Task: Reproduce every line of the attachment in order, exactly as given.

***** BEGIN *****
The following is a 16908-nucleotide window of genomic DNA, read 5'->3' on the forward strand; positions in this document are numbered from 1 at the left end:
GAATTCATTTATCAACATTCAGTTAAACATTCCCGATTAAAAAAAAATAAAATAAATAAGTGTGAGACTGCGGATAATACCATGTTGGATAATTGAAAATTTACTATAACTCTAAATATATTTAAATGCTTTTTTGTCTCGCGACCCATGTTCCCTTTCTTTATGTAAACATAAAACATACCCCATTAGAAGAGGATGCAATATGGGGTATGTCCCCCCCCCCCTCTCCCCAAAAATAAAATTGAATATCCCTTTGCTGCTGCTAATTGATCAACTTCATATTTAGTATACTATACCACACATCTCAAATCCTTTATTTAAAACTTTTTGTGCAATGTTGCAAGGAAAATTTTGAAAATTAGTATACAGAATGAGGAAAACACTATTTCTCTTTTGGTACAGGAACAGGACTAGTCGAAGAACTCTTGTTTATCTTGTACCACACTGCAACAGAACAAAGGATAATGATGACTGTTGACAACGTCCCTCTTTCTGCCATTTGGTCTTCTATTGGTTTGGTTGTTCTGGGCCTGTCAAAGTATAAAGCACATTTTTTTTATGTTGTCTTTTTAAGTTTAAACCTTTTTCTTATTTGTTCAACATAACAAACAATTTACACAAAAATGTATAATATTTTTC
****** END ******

The following is a 16908-nucleotide window of genomic DNA, read 5'->3' on the forward strand; positions in this document are numbered from 1 at the left end:
GAATTCATTTATCAACATTCAGTTAAACATTCCCGATTAAAAAAAAATAAAATAAATAAGTGTGAGACTGCGGATAATACCATGTTGGATAATTGAAAATTTACTATAACTCTAAATATATTTAAATGCTTTTTTGTCTCGCGACCCATGTTCCCTTTCTTTATGTAAACATAAAACATACCCCATTAGAAGAGGATGCAATATGGGGTATGTCCCCCCCCCCCTCTCCCCAAAAATAAAATTGAATATCCCTTTGCTGCTGCTAATTGATCAACTTCATATTTAGTATACTATACCACACATCTCAAATCCTTTATTTAAAACTTTTTGTGCAATGTTGCAAGGAAAATTTTGAAAATTAGTATACAGAATGAGGAAAACACTATTTCTCTTTTGGTACAGGAACAGGACTAGTCGAAGAACTCTTGTTTATCTTGTACCACACTGCAACAGAACAAAGGATAATGATGACTGTTGACAACGTCCCTCTTTCTGCCATTTGGTCTTCTATTGGTTTGGTTGTTCTGGGCCTGTCAAAGTATAAAGCACATTTTTTTTATGTTGTCTTTTTAAGTTTAAACCTTTTTCTTATTTGTTCAACATAACAAACAATTTACACAAAAATGTATAATATTTTTC